Beltane at the Cave
The sky is darkening, from an intense pale blue to a darker but equally intense and clear blue, flecked with clouds the colour of doves’ wings and that faint blush pink of a linnet’s breast. It has rained off and on all day, bringing the final April showers after a dry month. From below the wide ledge of clean, white sand that is the entrance to my cave, scents rise from the forest below. Resinous aromas from the many firs and conifers of all kinds, the fainter scent of blossoms, and the pungent odour of wet earth and vegetation, all mingle as I wait for the light to fade past a certain point.
I kneel, the sand wet under my knees, and bow towards the setting sun, my head almost touching the earth. A shiver runs through my whole body. The evening songs of the birds falters, then ceases, and I know this is the moment. I lift my flint, and bring it down hard onto the rock, and miraculously, a shower of bright sparks flies out. It lands on the little pile of tinder, and after a moment, a thread of smoke rises. I lean forward, blowing gently, cupping my hands around the newborn flame, blowing, blowing, blowing, until the flames rise like hungry chicks clamouring for food. I feed them, dry twigs and resinous pine needles and they crackle greedily.
I add more fuel, slowly, letting the fire build until I can add small logs, and by that time, the light has faded almost entirely from the sky. When I am sure my bonfire is burning steadily, I fetch a stool so that I can sit by it. The knees of my trousers dry in the warmth that emanates from the fire. A chill breeze seems to roar down off the mountain, making my fire crackle and roar back at it. I pull my blanket around my shoulders, and gaze into the blaze.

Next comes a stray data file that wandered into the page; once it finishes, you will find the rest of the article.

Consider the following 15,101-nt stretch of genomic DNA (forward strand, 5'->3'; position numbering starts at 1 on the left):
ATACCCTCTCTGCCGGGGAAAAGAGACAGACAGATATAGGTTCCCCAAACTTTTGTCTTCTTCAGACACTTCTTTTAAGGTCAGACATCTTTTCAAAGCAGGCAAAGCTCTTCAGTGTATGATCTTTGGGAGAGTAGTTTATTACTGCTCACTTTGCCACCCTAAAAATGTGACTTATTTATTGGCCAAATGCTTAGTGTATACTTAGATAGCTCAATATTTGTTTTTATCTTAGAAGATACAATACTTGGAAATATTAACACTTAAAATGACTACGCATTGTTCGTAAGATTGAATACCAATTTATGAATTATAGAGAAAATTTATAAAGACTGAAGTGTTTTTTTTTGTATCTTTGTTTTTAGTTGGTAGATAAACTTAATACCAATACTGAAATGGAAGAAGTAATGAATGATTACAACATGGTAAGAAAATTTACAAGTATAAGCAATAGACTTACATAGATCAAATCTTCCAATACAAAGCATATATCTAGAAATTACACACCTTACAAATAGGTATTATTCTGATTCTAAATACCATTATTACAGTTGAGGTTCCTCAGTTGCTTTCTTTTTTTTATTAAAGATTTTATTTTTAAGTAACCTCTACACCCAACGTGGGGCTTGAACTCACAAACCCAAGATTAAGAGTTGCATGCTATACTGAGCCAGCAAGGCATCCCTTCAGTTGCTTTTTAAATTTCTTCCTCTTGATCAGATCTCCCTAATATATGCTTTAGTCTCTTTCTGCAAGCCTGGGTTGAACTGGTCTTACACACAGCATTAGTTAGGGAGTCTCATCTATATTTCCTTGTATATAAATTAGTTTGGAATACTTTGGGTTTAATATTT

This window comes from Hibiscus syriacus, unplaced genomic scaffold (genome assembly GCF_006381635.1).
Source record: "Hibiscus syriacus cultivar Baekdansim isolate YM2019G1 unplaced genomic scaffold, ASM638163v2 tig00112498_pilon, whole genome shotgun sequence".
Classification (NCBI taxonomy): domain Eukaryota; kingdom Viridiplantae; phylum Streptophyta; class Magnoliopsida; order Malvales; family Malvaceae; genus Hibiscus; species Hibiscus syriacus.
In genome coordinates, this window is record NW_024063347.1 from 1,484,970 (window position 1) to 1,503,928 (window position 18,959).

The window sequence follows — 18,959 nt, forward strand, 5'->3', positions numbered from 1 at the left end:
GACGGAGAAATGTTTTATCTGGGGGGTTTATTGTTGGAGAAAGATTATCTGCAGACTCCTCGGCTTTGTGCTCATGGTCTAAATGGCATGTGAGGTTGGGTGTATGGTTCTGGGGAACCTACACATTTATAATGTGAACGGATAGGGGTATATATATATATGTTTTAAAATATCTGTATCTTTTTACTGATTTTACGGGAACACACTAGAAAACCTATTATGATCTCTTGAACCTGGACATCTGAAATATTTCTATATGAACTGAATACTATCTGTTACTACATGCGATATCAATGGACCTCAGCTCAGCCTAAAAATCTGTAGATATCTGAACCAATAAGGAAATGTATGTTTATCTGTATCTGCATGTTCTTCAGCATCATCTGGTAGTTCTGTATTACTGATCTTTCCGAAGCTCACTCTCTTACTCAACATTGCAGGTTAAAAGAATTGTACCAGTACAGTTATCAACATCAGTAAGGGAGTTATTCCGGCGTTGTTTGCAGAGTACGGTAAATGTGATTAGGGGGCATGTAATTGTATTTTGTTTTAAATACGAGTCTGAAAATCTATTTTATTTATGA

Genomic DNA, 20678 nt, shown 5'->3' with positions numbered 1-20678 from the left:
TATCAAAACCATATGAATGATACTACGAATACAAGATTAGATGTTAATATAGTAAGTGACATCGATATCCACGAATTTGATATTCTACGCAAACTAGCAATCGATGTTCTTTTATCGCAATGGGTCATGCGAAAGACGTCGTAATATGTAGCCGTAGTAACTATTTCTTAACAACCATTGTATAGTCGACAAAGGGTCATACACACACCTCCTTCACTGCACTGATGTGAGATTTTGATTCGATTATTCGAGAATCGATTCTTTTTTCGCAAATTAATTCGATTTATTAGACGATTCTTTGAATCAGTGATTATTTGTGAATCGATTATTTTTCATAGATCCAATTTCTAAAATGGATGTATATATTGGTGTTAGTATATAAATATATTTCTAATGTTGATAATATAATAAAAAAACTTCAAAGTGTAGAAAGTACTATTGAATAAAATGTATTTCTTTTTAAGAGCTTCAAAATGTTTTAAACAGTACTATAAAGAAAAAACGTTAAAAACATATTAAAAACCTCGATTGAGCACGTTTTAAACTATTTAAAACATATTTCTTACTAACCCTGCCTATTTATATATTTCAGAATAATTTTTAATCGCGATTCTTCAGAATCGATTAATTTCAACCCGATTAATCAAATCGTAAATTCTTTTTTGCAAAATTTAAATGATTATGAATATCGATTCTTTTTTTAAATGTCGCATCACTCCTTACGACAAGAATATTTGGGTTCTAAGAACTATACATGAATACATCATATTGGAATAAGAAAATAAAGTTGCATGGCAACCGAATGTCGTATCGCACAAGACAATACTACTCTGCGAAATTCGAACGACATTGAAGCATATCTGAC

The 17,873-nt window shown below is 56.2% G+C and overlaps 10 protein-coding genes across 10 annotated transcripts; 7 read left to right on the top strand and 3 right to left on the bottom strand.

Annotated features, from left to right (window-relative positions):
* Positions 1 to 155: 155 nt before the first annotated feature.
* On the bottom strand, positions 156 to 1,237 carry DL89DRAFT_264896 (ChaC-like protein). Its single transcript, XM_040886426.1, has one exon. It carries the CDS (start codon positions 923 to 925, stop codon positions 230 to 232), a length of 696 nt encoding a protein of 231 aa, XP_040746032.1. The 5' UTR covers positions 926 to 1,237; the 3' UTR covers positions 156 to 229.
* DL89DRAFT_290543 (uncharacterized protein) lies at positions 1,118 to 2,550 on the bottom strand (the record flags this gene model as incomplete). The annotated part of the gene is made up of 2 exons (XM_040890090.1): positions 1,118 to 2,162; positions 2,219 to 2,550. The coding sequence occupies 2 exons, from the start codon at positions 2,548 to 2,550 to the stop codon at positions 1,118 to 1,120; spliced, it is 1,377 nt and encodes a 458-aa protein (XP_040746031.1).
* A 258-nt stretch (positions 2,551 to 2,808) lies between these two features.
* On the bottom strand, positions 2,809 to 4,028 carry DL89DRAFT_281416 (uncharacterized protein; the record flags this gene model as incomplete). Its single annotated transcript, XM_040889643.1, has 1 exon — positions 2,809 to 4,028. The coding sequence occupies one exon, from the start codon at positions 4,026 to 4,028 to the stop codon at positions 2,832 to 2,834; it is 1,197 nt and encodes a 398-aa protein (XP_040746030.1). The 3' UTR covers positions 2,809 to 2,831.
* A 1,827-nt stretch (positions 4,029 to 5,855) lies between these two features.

There is great sadness, a weight that bears down on my heart, a sorrow that is more appropriate to Samhain than to Beltane, and I sigh. This is the place where I am always alone with my thoughts, where no other human comes to be with me, but this evening, I feel the void. A great change has taken place in my lineage. I have, my default, become an elder. One might consider I am a new matriarch, but it weighs on me, because I have lost my mother. Oh, I know, I know. Nothing is ever lost, they say.
Through the flames I see that my companions have come. Great she-bear who kept me company through the deep winter, Reindeer, and others, shadowy in the penumbra of the fire, sit with me, silent and respectful. I welcome them but I do not speak.
As the last light vanishes from the sky, and the Evening Star glitters into view, I hear one last burst of bird song. It’s one I have not heard for some time, for this bird, once common and little thought of, has become rarer. I see the singer, perched fairly close to me on one of the stunted apple trees at the edge of the ledge. A song thrush, singing so beautifully that tears, healing tears, rise in my eyes and spill over as I remember that my mother’s name means song thrush.